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Recent trends and patterns in HIV-1 transmitted drug resistance in the United Kingdom.

Tostevin, A and White, E and Dunn, D and Croxford, S and Delpech, V and Williams, I and Asboe, D and Pozniak, A and Churchill, D and Geretti, A M and Pillay, D and Sabin, C and Leigh-Brown, A and Smit, E (2016) Recent trends and patterns in HIV-1 transmitted drug resistance in the United Kingdom. HIV medicine. ISSN 1468-1293. This article is available to all HEFT staff and students via ASK HEFT Discovery tool www.heftlibrary.nhs.uk using their HEFT Athens Login.

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Official URL: http://onlinelibrary.wiley.com/doi/10.1111/hiv.124...

Abstract

OBJECTIVES

Transmission of drug-resistant HIV-1 has decreased in the UK since the early 2000s. This analysis reports recent trends and characteristics of transmitted drug resistance (TDR) in the UK from 2010 to 2013.

METHODS

Resistance tests conducted in antiretroviral treatment (ART)-naïve individuals between 2010 and 2013 were analysed for the presence of transmitted drug resistance mutations (TDRMs), defined as any mutations from a modified 2009 World Health Organization surveillance list, or a modified 2013 International Antiviral Society-USA list for integrase tests. Logistic regression was used to examine associations between demographics and the prevalence of TDRMs.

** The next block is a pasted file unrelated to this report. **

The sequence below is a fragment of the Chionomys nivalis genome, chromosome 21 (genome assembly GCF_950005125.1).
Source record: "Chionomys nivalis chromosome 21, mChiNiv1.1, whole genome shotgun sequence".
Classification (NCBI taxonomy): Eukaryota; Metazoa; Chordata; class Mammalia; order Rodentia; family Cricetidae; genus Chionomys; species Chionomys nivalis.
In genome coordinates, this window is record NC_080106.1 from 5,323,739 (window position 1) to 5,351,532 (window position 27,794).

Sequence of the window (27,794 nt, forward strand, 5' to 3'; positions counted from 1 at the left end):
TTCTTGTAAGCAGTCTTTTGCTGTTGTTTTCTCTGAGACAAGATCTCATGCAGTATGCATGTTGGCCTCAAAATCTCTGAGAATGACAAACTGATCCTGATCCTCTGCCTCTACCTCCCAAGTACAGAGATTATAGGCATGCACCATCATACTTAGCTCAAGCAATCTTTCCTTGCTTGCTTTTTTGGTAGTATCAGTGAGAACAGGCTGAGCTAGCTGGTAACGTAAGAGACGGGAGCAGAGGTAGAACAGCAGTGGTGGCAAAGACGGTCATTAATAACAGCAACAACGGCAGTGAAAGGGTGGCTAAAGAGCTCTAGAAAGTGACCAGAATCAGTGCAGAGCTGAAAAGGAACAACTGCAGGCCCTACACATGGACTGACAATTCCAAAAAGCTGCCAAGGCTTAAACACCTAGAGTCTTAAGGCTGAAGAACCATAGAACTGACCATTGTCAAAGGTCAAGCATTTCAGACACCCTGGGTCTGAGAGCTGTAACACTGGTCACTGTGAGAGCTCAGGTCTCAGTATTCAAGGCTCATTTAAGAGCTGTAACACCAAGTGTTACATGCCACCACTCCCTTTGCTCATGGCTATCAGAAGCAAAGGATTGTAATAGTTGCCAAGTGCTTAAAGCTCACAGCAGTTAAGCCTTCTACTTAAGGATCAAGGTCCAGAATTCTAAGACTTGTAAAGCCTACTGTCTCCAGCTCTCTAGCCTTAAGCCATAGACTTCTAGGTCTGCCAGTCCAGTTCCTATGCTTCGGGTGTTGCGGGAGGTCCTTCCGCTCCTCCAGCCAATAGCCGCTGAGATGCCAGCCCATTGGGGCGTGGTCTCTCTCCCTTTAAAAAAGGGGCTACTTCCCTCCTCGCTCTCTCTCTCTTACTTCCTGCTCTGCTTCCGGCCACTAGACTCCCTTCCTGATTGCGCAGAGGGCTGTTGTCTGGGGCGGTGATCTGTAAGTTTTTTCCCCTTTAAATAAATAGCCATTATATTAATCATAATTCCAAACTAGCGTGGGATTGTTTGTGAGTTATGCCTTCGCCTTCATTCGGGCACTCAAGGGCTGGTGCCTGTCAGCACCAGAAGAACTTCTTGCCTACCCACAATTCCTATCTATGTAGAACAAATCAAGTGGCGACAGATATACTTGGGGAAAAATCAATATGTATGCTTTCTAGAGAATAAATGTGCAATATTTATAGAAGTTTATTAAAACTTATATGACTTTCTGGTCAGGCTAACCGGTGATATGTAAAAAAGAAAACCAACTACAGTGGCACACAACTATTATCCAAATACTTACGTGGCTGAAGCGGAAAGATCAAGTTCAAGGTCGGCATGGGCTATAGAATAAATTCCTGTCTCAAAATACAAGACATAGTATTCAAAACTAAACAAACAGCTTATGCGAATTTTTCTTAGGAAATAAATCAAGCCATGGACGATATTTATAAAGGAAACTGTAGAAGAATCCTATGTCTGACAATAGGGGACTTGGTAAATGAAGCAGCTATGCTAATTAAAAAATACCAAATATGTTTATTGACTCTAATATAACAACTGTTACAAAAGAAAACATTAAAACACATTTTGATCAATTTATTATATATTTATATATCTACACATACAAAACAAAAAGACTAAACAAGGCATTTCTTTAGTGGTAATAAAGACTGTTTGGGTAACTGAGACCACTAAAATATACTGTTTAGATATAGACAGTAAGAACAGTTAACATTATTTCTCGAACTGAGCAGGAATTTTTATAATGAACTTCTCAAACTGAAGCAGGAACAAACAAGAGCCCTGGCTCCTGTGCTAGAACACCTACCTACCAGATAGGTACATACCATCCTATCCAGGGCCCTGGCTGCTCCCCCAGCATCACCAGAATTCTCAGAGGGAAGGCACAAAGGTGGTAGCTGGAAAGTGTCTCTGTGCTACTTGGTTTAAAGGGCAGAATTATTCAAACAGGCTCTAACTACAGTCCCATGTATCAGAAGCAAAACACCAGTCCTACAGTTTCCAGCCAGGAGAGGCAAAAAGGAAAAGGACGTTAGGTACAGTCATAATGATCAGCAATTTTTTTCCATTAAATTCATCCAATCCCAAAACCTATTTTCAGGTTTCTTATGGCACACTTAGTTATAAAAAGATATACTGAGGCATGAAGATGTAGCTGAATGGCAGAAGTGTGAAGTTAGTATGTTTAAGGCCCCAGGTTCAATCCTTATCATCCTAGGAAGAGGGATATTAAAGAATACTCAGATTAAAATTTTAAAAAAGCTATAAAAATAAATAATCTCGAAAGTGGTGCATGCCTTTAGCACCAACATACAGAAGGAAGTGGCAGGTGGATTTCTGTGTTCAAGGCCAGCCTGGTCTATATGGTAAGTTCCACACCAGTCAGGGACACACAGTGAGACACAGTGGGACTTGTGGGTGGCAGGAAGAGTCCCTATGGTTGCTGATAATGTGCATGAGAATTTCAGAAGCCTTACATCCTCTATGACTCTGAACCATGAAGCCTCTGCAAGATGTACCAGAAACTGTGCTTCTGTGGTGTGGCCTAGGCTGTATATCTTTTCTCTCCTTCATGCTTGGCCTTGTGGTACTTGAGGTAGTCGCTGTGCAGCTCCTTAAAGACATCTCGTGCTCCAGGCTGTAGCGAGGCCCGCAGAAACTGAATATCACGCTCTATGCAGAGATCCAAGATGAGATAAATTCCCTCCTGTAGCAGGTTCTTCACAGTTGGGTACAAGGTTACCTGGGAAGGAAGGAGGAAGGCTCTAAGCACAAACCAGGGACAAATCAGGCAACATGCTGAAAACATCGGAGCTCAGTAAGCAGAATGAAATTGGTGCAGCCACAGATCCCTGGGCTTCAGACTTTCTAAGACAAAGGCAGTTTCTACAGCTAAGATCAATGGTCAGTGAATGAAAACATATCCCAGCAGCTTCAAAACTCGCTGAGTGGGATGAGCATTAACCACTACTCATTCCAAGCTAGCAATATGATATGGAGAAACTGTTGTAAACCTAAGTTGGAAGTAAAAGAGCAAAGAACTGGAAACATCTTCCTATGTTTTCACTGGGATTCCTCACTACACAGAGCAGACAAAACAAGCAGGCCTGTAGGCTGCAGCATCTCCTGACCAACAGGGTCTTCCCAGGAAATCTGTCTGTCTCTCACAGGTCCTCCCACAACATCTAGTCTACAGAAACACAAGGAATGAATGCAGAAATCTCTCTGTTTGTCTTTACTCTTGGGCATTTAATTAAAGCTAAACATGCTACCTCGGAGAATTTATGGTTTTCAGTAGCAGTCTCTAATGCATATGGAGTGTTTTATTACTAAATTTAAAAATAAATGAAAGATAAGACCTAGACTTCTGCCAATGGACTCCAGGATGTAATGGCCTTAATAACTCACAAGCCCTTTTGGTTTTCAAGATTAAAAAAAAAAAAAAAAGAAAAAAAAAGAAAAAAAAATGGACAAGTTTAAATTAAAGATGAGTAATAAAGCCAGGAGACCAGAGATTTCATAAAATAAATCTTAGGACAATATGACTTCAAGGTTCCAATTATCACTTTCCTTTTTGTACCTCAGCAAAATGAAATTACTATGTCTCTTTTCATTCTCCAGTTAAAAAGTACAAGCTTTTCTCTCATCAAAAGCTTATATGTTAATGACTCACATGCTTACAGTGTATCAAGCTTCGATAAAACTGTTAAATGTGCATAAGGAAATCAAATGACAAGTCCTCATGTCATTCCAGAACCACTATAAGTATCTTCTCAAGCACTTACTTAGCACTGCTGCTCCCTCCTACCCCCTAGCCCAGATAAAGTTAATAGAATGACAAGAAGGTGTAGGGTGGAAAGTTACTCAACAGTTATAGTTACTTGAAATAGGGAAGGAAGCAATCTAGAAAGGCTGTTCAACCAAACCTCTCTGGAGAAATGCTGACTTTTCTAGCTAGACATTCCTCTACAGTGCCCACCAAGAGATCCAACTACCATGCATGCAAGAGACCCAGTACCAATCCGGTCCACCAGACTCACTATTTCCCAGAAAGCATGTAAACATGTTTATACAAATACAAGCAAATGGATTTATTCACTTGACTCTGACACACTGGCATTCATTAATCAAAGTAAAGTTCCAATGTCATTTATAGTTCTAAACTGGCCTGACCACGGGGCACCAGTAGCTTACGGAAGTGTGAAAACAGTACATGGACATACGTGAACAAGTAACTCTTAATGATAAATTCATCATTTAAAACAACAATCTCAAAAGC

RESULTS

TDRMs were observed in 1223 (7.5%) of 16 425 individuals; prevalence declined from 8.1% in 2010 to 6.6% in 2013 (P = 0.02). The prevalence of TDRMs was higher among men who have sex with men (MSM) compared with heterosexual men and women (8.7% versus 6.4%, respectively) with a trend for decreasing TDRMs among MSM (P = 0.008) driven by a reduction in nucleoside reverse transcriptase inhibitor (NRTI)-related mutations. The most frequently detected TDRMs were K103N (2.2%), T215 revertants (1.6%), M41L (0.9%) and L90M (0.7%). Predicted phenotypic resistance to first-line ART was highest to the nonnucleoside reverse transcriptase inhibitors (NNRTIs) rilpivirine and efavirenz (6.2% and 3.4%, respectively) but minimal to NRTIs, including tenofovir, and protease inhibitors (PIs). No major integrase TDRMs were detected among 101 individuals tested while ART-naïve.

CONCLUSIONS

We observed a decrease in TDRMs in recent years. However, this was confined to the MSM population and rates remained stable in those with heterosexually acquired HIV infection. Resistance to currently recommended first-line ART, including integrase inhibitors, remained reassuringly low.

Item Type: Article
Additional Information: This article is available to all HEFT staff and students via ASK HEFT Discovery tool www.heftlibrary.nhs.uk using their HEFT Athens Login.
Subjects: WC Communicabable diseases
Divisions: Clinical Support > Pathology
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Depositing User: Mrs Yolande Brookes
Date Deposited: 02 Feb 2017 10:30
Last Modified: 02 Feb 2017 10:30
URI: http://www.repository.heartofengland.nhs.uk/id/eprint/1141

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